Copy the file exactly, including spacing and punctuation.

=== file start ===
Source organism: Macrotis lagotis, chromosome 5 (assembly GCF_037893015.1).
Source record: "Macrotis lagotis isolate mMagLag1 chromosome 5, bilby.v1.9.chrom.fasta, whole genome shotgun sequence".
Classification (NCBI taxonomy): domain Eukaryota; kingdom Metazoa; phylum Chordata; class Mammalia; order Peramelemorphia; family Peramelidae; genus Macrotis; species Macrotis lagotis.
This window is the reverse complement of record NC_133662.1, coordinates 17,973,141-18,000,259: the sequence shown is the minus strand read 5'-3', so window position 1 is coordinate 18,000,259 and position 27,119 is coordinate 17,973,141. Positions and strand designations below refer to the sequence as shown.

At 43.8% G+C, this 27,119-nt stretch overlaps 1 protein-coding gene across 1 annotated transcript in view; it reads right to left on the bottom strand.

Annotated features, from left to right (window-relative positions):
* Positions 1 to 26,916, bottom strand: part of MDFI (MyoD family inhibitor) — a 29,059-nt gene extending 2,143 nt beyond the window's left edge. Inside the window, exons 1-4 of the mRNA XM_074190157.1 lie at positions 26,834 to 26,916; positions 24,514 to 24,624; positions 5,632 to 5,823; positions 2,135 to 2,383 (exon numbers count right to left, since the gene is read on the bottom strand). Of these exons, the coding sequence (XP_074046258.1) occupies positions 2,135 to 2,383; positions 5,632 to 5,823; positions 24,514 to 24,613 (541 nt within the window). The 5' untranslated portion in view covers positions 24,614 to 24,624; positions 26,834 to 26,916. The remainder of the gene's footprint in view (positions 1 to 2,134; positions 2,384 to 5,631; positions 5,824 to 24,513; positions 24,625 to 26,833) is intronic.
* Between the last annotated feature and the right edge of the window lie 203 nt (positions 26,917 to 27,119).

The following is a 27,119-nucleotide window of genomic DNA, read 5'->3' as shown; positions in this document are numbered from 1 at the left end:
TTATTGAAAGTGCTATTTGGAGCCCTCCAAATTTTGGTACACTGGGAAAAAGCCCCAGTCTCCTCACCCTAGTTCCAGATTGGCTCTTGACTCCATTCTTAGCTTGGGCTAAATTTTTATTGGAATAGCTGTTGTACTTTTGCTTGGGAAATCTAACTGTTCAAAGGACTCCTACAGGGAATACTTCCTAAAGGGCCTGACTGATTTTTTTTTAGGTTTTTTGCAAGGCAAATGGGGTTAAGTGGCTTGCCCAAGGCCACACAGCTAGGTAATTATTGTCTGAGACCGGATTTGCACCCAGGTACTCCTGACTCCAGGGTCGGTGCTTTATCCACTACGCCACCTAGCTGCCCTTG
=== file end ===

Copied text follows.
Source organism: Macrotis lagotis, chromosome 5 (assembly GCF_037893015.1).
Source record: "Macrotis lagotis isolate mMagLag1 chromosome 5, bilby.v1.9.chrom.fasta, whole genome shotgun sequence".
Classification (NCBI taxonomy): domain Eukaryota; kingdom Metazoa; phylum Chordata; class Mammalia; order Peramelemorphia; family Peramelidae; genus Macrotis; species Macrotis lagotis.
This window is the reverse complement of record NC_133662.1, coordinates 17,973,141-18,000,259: the sequence shown is the minus strand read 5'-3', so window position 1 is coordinate 18,000,259 and position 27,119 is coordinate 17,973,141. Positions and strand designations below refer to the sequence as shown.

At 43.8% G+C, this 27,119-nt stretch overlaps 1 protein-coding gene across 1 annotated transcript in view; it reads right to left on the bottom strand.

Annotated features, from left to right (window-relative positions):
* Positions 1 to 26,916, bottom strand: part of MDFI (MyoD family inhibitor) — a 29,059-nt gene extending 2,143 nt beyond the window's left edge. Inside the window, exons 1-4 of the mRNA XM_074190157.1 lie at positions 26,834 to 26,916; positions 24,514 to 24,624; positions 5,632 to 5,823; positions 2,135 to 2,383 (exon numbers count right to left, since the gene is read on the bottom strand). Of these exons, the coding sequence (XP_074046258.1) occupies positions 2,135 to 2,383; positions 5,632 to 5,823; positions 24,514 to 24,613 (541 nt within the window). The 5' untranslated portion in view covers positions 24,614 to 24,624; positions 26,834 to 26,916. The remainder of the gene's footprint in view (positions 1 to 2,134; positions 2,384 to 5,631; positions 5,824 to 24,513; positions 24,625 to 26,833) is intronic.
* Between the last annotated feature and the right edge of the window lie 203 nt (positions 26,917 to 27,119).

The following is a 27,119-nucleotide window of genomic DNA, read 5'->3' as shown; positions in this document are numbered from 1 at the left end:
TTATTGAAAGTGCTATTTGGAGCCCTCCAAATTTTGGTACACTGGGAAAAAGCCCCAGTCTCCTCACCCTAGTTCCAGATTGGCTCTTGACTCCATTCTTAGCTTGGGCTAAATTTTTATTGGAATAGCTGTTGTACTTTTGCTTGGGAAATCTAACTGTTCAAAGGACTCCTACAGGGAATACTTCCTAAAGGGCCTGACTGATTTTTTTTTAGGTTTTTTGCAAGGCAAATGGGGTTAAGTGGCTTGCCCAAGGCCACACAGCTAGGTAATTATTGTCTGAGACCGGATTTGCACCCAGGTACTCCTGACTCCAGGGTCGGTGCTTTATCCACTACGCCACCTAGCTGCCCTTG